A genial scientist was holding forth in Mashashimuet’s parking lot one recent Sunday morning after a softball game and I stayed to listen to the interesting things he had to say about education, about the damage some tests can do, pigeonholing many of us before we begin to take flight.
In the end, if I heard him correctly, he was saying that it’s up to us, to our inner drive, not to school ties or pedagogical assessments, as to whether we straighten up and fly right.
I told him I’d read several of his books, though not, admittedly, with full-fledged comprehension: I couldn’t even, I said by way of explanation, figure out how to fold the unfolded beach chair
I was carrying, which I’d brought with me to the Hamptons Adult Hardball league’s final. The universe was fun, he said encouragingly.
It was, I think, the first time in a while that I, a card-carrying member of the chattering class, had simply shut up and listened for any length of time, and it was delightful.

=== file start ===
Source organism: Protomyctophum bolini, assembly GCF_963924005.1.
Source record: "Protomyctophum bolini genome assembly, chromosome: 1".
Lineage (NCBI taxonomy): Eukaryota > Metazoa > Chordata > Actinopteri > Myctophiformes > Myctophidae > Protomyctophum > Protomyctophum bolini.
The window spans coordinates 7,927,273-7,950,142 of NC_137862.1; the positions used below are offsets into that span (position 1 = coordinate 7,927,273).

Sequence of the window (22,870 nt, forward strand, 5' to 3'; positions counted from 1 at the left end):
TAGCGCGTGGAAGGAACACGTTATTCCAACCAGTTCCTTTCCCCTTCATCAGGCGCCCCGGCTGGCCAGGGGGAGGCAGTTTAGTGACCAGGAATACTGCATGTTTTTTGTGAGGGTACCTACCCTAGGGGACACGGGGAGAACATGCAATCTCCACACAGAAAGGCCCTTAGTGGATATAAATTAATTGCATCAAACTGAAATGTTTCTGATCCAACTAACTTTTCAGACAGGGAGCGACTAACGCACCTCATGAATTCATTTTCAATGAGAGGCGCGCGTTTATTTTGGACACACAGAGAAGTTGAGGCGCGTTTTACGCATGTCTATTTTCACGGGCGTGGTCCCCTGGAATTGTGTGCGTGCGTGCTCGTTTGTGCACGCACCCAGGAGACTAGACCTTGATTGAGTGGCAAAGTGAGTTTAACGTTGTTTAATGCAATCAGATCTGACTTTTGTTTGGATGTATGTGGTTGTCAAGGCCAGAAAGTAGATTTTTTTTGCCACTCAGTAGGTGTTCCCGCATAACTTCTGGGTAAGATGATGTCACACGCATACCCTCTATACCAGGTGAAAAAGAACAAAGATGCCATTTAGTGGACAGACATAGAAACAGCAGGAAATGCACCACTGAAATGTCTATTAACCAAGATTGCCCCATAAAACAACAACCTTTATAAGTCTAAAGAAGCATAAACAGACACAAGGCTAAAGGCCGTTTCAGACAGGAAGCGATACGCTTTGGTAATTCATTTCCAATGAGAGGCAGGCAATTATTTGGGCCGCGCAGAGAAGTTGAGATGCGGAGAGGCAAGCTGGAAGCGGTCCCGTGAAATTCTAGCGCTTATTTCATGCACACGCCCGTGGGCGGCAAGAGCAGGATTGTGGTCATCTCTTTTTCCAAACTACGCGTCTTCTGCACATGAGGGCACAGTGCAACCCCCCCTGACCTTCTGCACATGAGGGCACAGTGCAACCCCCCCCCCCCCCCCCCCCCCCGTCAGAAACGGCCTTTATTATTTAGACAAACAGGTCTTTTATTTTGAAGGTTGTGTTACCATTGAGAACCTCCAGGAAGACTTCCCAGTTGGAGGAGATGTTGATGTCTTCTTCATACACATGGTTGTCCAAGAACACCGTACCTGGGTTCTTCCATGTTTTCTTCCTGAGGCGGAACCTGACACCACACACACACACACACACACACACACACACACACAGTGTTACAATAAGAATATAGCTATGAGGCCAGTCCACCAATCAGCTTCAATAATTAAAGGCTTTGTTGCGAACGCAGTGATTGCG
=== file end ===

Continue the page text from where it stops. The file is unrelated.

Later, before getting into my car — parked far enough away in the lot so that it wouldn’t be hit by a foul ball — I, infused with can-do attitude, and taking care, as the late Stuart Vorpahl advised, to “observe,” gave the confounding beach chair another try.
And, lo, after some coaxing, it smoothly came together again, magically, I would say, for, as I said later to Mary, I wasn’t entirely sure how I’d got it done. It had been the same with her, she said. It’s pretty much that way with anything we own nowadays — press enough buttons and it will happen.
But when it comes to things of the spirit, I should remember to shut up and listen.